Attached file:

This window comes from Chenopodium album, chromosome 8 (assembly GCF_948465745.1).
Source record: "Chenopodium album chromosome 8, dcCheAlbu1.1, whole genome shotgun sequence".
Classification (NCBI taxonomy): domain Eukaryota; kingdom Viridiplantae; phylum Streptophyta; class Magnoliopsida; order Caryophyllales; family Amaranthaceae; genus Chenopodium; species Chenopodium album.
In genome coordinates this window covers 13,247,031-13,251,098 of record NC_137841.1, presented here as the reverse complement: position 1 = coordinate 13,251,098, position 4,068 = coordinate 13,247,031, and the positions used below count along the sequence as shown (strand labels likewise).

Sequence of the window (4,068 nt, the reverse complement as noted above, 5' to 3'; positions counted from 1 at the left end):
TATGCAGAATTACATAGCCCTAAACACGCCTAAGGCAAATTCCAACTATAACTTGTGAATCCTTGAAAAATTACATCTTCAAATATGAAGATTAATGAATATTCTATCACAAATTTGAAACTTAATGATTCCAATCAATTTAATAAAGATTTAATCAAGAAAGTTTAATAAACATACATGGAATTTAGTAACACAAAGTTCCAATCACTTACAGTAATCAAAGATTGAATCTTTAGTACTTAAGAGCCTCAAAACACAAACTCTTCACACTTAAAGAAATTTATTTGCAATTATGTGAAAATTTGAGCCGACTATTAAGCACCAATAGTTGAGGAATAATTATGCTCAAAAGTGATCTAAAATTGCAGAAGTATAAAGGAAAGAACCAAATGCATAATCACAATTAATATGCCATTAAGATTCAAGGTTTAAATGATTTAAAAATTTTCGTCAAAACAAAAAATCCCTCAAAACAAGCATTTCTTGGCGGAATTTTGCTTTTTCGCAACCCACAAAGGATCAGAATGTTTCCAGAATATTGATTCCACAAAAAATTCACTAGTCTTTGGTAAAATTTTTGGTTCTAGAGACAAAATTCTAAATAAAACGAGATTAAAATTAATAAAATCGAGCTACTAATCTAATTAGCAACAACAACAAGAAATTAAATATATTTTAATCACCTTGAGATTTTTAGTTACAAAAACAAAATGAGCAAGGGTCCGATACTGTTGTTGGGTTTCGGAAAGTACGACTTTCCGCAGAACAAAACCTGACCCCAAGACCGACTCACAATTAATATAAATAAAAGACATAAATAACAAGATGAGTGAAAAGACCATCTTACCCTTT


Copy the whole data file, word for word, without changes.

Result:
This window comes from Chenopodium album, chromosome 8 (assembly GCF_948465745.1).
Source record: "Chenopodium album chromosome 8, dcCheAlbu1.1, whole genome shotgun sequence".
Classification (NCBI taxonomy): domain Eukaryota; kingdom Viridiplantae; phylum Streptophyta; class Magnoliopsida; order Caryophyllales; family Amaranthaceae; genus Chenopodium; species Chenopodium album.
In genome coordinates this window covers 13,247,031-13,251,098 of record NC_137841.1, presented here as the reverse complement: position 1 = coordinate 13,251,098, position 4,068 = coordinate 13,247,031, and the positions used below count along the sequence as shown (strand labels likewise).

Sequence of the window (4,068 nt, the reverse complement as noted above, 5' to 3'; positions counted from 1 at the left end):
TATGCAGAATTACATAGCCCTAAACACGCCTAAGGCAAATTCCAACTATAACTTGTGAATCCTTGAAAAATTACATCTTCAAATATGAAGATTAATGAATATTCTATCACAAATTTGAAACTTAATGATTCCAATCAATTTAATAAAGATTTAATCAAGAAAGTTTAATAAACATACATGGAATTTAGTAACACAAAGTTCCAATCACTTACAGTAATCAAAGATTGAATCTTTAGTACTTAAGAGCCTCAAAACACAAACTCTTCACACTTAAAGAAATTTATTTGCAATTATGTGAAAATTTGAGCCGACTATTAAGCACCAATAGTTGAGGAATAATTATGCTCAAAAGTGATCTAAAATTGCAGAAGTATAAAGGAAAGAACCAAATGCATAATCACAATTAATATGCCATTAAGATTCAAGGTTTAAATGATTTAAAAATTTTCGTCAAAACAAAAAATCCCTCAAAACAAGCATTTCTTGGCGGAATTTTGCTTTTTCGCAACCCACAAAGGATCAGAATGTTTCCAGAATATTGATTCCACAAAAAATTCACTAGTCTTTGGTAAAATTTTTGGTTCTAGAGACAAAATTCTAAATAAAACGAGATTAAAATTAATAAAATCGAGCTACTAATCTAATTAGCAACAACAACAAGAAATTAAATATATTTTAATCACCTTGAGATTTTTAGTTACAAAAACAAAATGAGCAAGGGTCCGATACTGTTGTTGGGTTTCGGAAAGTACGACTTTCCGCAGAACAAAACCTGACCCCAAGACCGACTCACAATTAATATAAATAAAAGACATAAATAACAAGATGAGTGAAAAGACCATCTTACCCTTT